Alas, here are my contributions to this year's Crazy 4 Cult art show. I'll be blabbing about them
UPDATE: Hey, these were chosen to be made into a set of prints! I'll announce it here when they're ready to order, or you can keep your eye on www.stuff88.com or crazy4cult.com for details.
UPDATE #2: Rather than tastefully allowing this art to speak for itself I've opted to prattle on about the creative process behind these, starting....now.
My wife was my muse for the concept. As I pondered aloud potential Crazy 4 Cult ideas she reminded me of an awesome old family portrait we'd recently seen for sale and I immediately connected the dots between cult films and the family portrait format. I'd already been thinking in terms of Fargo since I love the flick and it seemed underrepresented in last year's show, so I first envisioned William H. Macey's dopey grin in front of a Sears-style backdrop, and the thought delighted me. Moments later when the mental image of The Shining's Torrance family hit my brain, I grew extremely excited and knew I had to try to bring it to life.
The family portrait format felt perfect since this type of photography is basically a study in pure affectation. And what's great about them is that the veneer of smiles is always too transparent to disguise the strain, the physical discomfort, the uneasiness, and often the volatile emotions bubbling beneath. Amazing how we don our most painful clothes and stand under all-illuminating heat lamps in a vain attempt to appear natural, happy, and "at our best." Then we send this piece of fiction to everyone we know. I vividly recall the agony of being forced to rest my hand on my sister's shoulder for literally minutes at a time!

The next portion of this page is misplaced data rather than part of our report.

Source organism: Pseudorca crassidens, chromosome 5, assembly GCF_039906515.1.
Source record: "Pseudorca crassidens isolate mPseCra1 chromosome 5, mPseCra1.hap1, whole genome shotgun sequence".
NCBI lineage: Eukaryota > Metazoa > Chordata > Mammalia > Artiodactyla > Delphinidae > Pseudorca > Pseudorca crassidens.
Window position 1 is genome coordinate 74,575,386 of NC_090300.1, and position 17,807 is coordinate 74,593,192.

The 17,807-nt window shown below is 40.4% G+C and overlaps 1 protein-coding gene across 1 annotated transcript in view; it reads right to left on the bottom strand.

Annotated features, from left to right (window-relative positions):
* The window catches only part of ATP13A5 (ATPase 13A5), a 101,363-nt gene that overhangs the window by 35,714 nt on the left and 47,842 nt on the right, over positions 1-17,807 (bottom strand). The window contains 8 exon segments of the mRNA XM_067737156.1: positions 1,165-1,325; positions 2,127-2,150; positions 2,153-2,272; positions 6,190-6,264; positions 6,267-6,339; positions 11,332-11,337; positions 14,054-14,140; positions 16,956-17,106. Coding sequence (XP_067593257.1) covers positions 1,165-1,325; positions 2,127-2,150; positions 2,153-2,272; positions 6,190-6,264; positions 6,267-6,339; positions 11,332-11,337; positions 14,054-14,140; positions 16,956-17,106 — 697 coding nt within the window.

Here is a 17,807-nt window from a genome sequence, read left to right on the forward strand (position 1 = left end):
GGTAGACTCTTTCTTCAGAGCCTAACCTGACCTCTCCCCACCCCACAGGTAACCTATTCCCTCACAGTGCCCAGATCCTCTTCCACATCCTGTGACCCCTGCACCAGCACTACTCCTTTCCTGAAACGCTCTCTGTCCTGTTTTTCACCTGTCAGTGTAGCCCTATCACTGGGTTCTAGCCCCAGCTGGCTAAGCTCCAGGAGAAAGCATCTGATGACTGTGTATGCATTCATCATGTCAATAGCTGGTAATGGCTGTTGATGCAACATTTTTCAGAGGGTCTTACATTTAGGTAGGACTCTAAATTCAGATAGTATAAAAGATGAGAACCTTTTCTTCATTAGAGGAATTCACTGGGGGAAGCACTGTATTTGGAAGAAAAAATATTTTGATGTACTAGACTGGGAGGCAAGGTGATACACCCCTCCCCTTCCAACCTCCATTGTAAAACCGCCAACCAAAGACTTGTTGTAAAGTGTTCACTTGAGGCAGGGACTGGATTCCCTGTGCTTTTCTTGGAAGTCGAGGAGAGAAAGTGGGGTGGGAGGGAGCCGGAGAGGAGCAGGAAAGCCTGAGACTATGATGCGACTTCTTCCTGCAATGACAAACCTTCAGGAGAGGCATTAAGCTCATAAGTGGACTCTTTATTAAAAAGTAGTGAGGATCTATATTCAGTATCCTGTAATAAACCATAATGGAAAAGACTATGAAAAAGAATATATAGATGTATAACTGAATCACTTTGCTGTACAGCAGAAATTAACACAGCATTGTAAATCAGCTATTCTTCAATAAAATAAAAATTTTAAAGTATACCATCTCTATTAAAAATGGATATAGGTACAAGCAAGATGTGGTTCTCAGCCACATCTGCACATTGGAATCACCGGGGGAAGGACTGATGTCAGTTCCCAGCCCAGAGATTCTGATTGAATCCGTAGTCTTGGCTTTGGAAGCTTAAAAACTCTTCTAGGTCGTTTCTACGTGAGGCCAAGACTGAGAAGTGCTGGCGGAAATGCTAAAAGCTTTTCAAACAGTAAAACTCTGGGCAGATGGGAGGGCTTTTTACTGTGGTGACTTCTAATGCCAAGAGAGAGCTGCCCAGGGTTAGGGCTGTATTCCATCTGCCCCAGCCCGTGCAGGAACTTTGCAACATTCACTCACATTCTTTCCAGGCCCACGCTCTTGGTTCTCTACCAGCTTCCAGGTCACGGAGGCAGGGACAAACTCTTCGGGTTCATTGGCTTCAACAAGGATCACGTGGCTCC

So when you drop these familiar movie families into the equation you've got a double layer of irony. Anyone who's seen these films gets flashes of the horrors each tribe is destined for. I also liked the idea of creating would-be movie props that could be at home in the families' respective fictional dwellings.
Visual reference was the first order of business. I grabbed The Shining off my DVD shelf and headed for my computer. This part was more tricky than I expected. I needed to grab images of each of the three stars that met the following criteria...
1. They need to be smiling (or something close)
2. They need to be smiling while facing the general direction of the camera
3. They need to be in decent light (finding images with matching light sources would have been impossible)
4. They need to be wearing something they might wear to a family photo shoot
I took dozens of different screen grabs from scenes throughout the film. I soon realized that I'd need to create head/body composites in some cases since the right head and the right body didn't usually share the screen.
In the case of the Freelings (Poltergeist) the process was extremely difficult. The family only appears normal during a small sliver of time at the beginning before the ghosts kidnap Carol Anne and the reign of terror ensues. I also noticed that in both Fargo and The Shining, the boys practically never smile (which stands to reason considering the heads of those households.)